When we think of robots, fictional characters like R2-D2, Optimus Prime, Hal, or Bender might come to mind. But, today’s robots aren’t cute sidekicks, superheroes, or destructive forces—and they’re certainly not fictional.
Last month, Socure’s founder and chief strategy officer, Sunil Madhu, talked with PYMNTS.com’s CEO Karen Webster about how the current process for identity verification is broken. Madhu discussed how machine learning can significantly advance identification verification and how Socure is already making great strides in this regard.
The entire hour-long PYMNTS webinar, titled “Fixing Digital Identity Verification: Robots to the Rescue,” can be viewed here and is definitely worth a listen. Here are a few highlights:
- The current (vastly outdated) process for ID verification relies on credit bureaus and essentially requires that we have to get ourselves into debt in order to prove ourselves to be trustworthy. That shouldn’t be the system we rely on—and it doesn’t work any more. Millennials, one of the major current demographic groups, use credit far less than previous generations, and the 1.5 billion of them who have “thin files” run into problems when it comes to credit bureau verification. Moreover, 180 countries around the world don’t have credit systems, which poses a huge problem for immigrants in the United States trying to open accounts with banks and other institutions. What’s more, the information credit bureaus use—like names, dates of birth, and Social Security numbers—are no longer private. They can easily be accessed on the black market—over 2 billion identities were stolen in 2017— allowing fraud to run rampant. As a result, credit bureau verification ends up rejecting many legitimate applicants. “If you’re going to rely on a system that rejects 50% of people knocking on your door, there’s a problem there,” Madhu says.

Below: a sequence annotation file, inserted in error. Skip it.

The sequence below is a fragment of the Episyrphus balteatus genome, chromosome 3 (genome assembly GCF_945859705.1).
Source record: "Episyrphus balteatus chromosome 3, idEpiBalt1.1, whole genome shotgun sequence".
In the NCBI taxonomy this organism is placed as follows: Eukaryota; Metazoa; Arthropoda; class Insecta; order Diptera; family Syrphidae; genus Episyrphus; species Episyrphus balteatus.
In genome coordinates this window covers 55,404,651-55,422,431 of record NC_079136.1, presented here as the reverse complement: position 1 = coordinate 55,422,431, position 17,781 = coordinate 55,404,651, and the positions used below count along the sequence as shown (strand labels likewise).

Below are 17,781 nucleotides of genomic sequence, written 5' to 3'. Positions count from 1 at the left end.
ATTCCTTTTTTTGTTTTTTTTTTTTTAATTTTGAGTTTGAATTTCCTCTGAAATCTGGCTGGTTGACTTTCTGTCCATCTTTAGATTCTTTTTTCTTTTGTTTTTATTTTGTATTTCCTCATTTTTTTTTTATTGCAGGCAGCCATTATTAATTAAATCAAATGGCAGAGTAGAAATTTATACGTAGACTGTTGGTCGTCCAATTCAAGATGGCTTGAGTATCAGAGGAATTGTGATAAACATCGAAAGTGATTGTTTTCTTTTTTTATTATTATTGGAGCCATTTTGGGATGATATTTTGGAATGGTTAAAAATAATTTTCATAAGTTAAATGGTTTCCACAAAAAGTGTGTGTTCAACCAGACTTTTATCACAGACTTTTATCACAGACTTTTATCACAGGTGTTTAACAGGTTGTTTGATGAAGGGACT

- The future of identity verification must be dynamic, frictionless, and free of bias. People’s identities change over time, and so should the data that verifies them. Moreover, people should be free to move around the internet without having to remember their high school mascot or best friend from first grade.
- Machines will always do a better job than humans, for a number of reasons. For one, humans are inherently biased—but machines don’t have to be. “If you take a racist human and you try to train racism out of them, you’ll find that it doesn’t work,” Madhu says. “A lot of facial recognition systems have trouble differentiating between people who are not white because the training for the machines doesn’t use nonwhite people. But if you supply the system with other faces, the system will learn. You can’t do that with human beings.” Humans are also inefficient and slow, while machines can process vast amounts of data very quickly. Even rules-based systems rely on human intuition and are not ideal; rules are reactive and predictable and can be easily circumvented.
- Socure’s ID+ solution provides a solution to all of these problems. In the works for several years—and currently being used at top banks and other companies. By drawing on a wealth of online and offline data, and piecing together shards of information, the solution can easily verify identities, eliminate bias, and reduce fraud. “It’s an export system, it’s not conscious, but it understands a lot about what it means to be a real person versus a risky identity online and in the real world,” Madhu says.
- Fraud, acceptance, and manual review are three sides of the same identity verification triangle. “Typically, humans can optimize for two sides,” Madhu says. ID+, however, can optimize for all three.
- AI perform better than humans because they reduce bias, have much higher accuracy, and work much faster. As a result, they can help solve the identity verification crisis by increasing business growth, cutting down on fraud, and streamlining the review process. AI solutions have been proven to reduce fraud by 60 to 85%. With ID+, Socure has been able to provide the lowest fraud rates in the industry, transforming companies’ processes—and results—almost instantaneously.